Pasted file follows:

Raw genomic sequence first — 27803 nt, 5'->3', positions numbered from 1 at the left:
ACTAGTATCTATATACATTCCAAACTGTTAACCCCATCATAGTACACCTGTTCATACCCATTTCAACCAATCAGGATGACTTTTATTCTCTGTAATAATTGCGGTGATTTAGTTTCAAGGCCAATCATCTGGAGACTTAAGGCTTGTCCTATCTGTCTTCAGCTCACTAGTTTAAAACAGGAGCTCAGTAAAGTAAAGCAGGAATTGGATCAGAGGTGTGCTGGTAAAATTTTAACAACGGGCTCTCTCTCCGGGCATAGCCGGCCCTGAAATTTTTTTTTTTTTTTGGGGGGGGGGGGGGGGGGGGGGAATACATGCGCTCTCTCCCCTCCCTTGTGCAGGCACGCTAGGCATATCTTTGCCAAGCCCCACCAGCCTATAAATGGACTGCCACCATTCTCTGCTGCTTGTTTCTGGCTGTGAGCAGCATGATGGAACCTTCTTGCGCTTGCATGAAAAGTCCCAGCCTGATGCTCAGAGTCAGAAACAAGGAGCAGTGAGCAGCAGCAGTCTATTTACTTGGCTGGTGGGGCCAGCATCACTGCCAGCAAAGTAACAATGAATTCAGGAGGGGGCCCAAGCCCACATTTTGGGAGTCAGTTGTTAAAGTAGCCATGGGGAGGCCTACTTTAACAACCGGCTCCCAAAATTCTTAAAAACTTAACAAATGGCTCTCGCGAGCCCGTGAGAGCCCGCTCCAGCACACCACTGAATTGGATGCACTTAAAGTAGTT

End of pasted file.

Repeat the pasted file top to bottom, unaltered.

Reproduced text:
Raw genomic sequence first — 27803 nt, 5'->3', positions numbered from 1 at the left:
ACTAGTATCTATATACATTCCAAACTGTTAACCCCATCATAGTACACCTGTTCATACCCATTTCAACCAATCAGGATGACTTTTATTCTCTGTAATAATTGCGGTGATTTAGTTTCAAGGCCAATCATCTGGAGACTTAAGGCTTGTCCTATCTGTCTTCAGCTCACTAGTTTAAAACAGGAGCTCAGTAAAGTAAAGCAGGAATTGGATCAGAGGTGTGCTGGTAAAATTTTAACAACGGGCTCTCTCTCCGGGCATAGCCGGCCCTGAAATTTTTTTTTTTTTTTGGGGGGGGGGGGGGGGGGGGGGAATACATGCGCTCTCTCCCCTCCCTTGTGCAGGCACGCTAGGCATATCTTTGCCAAGCCCCACCAGCCTATAAATGGACTGCCACCATTCTCTGCTGCTTGTTTCTGGCTGTGAGCAGCATGATGGAACCTTCTTGCGCTTGCATGAAAAGTCCCAGCCTGATGCTCAGAGTCAGAAACAAGGAGCAGTGAGCAGCAGCAGTCTATTTACTTGGCTGGTGGGGCCAGCATCACTGCCAGCAAAGTAACAATGAATTCAGGAGGGGGCCCAAGCCCACATTTTGGGAGTCAGTTGTTAAAGTAGCCATGGGGAGGCCTACTTTAACAACCGGCTCCCAAAATTCTTAAAAACTTAACAAATGGCTCTCGCGAGCCCGTGAGAGCCCGCTCCAGCACACCACTGAATTGGATGCACTTAAAGTAGTT